On Block Island in the off-season, the gas station closes at three and sometimes two in the afternoon. I was there at five of the hour. I waited. The attendant came out on the dot and said the pumps were closed. I said, “I have been waiting.” He said, “I didn’t see you.” That was Cliff, Jr. I was so mad I came back the next day and ordered one dollar of gas, just to be annoying. He said, “I won’t sell you one dollar of gas.” I said, “Then alright, two.” He said, “That won’t get you very far.” Which was technically correct because his is the only gas station on the island. I got my gas, and when I had gone the distance that less than half of a gallon will take you I had no choice but to ask my patient husband to go and get some more. Eventually, I had to go back, hoping Cliff wouldn’t remember, which was unrealistic, given the size of our island, but he never said anything and I didn’t either.
He was watching the Red Sox game last week. People in his house said they could hear him shouting at all the big moments. His wife went to bed and he stayed up to watch the replays. In the morning she found him dead in his chair. He was 50 years old. He has left two young children.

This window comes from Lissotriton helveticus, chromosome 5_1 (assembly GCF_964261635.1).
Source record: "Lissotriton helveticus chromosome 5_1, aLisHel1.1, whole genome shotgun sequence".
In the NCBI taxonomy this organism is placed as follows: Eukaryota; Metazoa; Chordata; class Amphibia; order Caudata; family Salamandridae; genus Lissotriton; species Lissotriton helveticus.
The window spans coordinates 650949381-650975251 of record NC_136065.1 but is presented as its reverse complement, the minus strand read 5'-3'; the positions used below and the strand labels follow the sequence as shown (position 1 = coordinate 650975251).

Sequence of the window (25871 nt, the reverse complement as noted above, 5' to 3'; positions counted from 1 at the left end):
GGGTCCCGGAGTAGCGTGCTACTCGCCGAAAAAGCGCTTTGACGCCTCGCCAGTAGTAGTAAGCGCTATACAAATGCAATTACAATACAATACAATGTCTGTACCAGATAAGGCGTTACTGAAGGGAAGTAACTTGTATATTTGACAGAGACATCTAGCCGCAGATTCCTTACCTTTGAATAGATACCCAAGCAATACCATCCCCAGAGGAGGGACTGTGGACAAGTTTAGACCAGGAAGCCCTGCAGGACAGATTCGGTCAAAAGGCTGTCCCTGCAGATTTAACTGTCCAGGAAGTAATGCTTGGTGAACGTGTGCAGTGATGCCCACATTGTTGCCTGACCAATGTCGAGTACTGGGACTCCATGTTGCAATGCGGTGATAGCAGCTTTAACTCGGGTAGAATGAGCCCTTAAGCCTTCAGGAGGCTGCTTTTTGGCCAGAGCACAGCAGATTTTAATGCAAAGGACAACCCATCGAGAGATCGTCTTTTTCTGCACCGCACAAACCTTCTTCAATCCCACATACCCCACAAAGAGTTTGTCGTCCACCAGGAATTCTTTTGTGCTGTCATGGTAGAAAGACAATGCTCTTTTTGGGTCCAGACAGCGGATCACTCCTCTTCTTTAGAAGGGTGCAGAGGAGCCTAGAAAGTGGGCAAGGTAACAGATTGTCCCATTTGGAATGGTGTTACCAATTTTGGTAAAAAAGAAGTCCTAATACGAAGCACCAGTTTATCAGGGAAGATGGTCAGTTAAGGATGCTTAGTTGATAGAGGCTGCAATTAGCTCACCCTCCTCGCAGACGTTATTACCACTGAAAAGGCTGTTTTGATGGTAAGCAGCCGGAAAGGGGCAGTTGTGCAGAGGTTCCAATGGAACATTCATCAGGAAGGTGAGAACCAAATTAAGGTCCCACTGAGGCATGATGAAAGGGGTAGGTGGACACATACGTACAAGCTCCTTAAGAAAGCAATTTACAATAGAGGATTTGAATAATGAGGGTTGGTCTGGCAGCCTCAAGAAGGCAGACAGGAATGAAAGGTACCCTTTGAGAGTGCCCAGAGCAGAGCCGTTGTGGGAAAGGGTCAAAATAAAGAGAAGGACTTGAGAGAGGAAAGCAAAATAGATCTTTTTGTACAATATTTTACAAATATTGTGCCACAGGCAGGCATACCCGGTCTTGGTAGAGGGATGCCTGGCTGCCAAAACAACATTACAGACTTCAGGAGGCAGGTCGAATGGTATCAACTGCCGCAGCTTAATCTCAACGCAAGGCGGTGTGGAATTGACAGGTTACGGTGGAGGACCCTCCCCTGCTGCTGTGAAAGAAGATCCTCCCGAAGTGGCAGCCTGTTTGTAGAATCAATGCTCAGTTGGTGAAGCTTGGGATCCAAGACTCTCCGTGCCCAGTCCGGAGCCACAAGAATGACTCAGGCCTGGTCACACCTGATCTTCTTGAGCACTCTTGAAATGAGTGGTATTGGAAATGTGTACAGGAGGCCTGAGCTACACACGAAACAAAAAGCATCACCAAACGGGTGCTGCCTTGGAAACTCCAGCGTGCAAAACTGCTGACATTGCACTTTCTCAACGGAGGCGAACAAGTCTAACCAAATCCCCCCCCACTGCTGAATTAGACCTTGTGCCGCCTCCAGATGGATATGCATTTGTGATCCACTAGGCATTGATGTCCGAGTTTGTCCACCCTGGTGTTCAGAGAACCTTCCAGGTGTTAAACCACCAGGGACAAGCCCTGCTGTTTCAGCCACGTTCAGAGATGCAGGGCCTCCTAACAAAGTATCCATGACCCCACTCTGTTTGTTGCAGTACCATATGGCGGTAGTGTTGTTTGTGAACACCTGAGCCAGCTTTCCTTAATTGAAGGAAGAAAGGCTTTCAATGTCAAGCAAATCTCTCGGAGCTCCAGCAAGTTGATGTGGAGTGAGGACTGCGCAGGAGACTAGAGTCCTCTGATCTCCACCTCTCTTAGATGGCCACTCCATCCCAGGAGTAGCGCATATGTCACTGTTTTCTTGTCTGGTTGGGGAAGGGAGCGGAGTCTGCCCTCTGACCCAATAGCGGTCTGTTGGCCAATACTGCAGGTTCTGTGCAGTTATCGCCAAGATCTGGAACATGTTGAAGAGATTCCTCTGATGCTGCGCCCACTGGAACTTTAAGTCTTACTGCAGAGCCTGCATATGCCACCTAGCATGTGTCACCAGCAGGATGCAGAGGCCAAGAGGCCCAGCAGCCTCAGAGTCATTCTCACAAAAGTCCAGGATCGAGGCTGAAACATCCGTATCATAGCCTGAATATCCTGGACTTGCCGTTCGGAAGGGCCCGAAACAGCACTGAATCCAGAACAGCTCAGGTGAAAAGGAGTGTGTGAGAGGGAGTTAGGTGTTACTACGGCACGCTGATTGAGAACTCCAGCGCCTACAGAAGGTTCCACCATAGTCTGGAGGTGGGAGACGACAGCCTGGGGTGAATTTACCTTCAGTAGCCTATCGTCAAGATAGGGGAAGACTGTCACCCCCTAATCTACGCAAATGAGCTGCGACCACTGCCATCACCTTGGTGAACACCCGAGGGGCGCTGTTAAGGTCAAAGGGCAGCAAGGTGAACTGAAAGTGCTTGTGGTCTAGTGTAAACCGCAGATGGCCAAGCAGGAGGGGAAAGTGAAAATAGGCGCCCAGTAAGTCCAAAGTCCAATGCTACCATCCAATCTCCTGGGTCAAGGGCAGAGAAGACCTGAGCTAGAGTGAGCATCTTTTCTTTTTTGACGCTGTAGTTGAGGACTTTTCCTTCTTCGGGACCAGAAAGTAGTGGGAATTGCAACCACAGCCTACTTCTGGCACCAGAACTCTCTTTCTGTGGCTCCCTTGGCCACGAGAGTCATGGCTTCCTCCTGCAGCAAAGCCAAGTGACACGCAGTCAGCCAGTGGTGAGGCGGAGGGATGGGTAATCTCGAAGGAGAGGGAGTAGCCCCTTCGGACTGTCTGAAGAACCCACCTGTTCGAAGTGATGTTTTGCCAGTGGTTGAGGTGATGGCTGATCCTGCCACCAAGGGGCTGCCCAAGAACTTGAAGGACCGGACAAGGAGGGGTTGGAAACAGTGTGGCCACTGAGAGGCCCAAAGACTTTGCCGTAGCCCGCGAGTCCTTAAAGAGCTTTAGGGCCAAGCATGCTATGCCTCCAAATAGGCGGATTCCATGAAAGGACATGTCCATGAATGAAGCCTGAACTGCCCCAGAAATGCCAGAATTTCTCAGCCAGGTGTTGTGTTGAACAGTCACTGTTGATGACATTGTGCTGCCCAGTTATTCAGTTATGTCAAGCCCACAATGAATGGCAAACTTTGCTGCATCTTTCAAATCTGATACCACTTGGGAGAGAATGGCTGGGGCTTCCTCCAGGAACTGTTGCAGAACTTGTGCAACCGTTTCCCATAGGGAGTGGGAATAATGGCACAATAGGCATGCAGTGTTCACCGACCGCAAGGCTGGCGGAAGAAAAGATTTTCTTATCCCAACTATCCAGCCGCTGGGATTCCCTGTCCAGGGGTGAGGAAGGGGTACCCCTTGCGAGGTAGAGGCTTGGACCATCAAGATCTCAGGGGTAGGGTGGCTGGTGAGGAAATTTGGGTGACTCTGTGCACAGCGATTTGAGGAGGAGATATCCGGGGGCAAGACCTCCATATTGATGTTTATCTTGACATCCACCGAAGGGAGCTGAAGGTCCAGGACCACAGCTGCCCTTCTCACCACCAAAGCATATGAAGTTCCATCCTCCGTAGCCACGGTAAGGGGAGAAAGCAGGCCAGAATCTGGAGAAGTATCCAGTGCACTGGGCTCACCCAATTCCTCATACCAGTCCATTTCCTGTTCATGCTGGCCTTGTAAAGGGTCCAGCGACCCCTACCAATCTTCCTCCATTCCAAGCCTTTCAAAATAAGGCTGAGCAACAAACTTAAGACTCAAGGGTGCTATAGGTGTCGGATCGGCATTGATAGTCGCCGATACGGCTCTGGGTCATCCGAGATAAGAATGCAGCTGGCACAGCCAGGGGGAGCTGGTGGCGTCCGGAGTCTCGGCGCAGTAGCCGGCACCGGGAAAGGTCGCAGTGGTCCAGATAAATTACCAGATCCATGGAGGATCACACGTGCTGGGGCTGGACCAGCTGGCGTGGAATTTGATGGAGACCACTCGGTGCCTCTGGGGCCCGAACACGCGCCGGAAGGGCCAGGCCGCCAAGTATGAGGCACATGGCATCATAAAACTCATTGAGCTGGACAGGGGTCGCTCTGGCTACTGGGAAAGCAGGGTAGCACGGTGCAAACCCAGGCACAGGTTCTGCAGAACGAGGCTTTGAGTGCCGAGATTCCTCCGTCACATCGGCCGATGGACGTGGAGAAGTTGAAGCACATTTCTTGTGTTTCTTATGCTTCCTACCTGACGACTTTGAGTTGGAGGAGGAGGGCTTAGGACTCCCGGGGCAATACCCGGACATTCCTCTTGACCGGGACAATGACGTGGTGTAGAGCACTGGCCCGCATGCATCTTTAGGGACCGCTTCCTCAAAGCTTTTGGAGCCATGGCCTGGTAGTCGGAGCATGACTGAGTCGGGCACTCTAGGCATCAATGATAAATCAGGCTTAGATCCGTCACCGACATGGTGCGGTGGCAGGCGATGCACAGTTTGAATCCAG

I went to the funeral yesterday. I think the whole island came. The school bus was there, having brought all the children from school. All his buddies were there. They said he was generous, that he'd help them when he was tired, that he never wanted any thanks for anything. His grave is in a little valley, and all the people, they just filled that valley. On the way out I stopped at other graves. People can still leave things for their people in our cemetery. There were candles and seashells and notes, and toys and other things.
I went out last night to take pictures. It was a little cold. It was getting dark, so I got my tripod and did longer and longer night-time exposures. I kept thinking of Cliff. The tide was coming in… sliding in on such a quiet night. Every so often I would look down and see my feet were standing in water. I used my new wide-angle lens. Every lens is like a language. It sees things in a certain way, different from other lenses, and different from people. The same goes for these long time exposures. They catch the little light that we can barely see and multiply it over and over.
It was good to give my mind a rest. I could look through my camera, listen for birds, breathe the cool air, hear the waves from the other side of the island, watch Wilson and Molly play all around me and wait for the light to change.
This is for Cliff, Jr.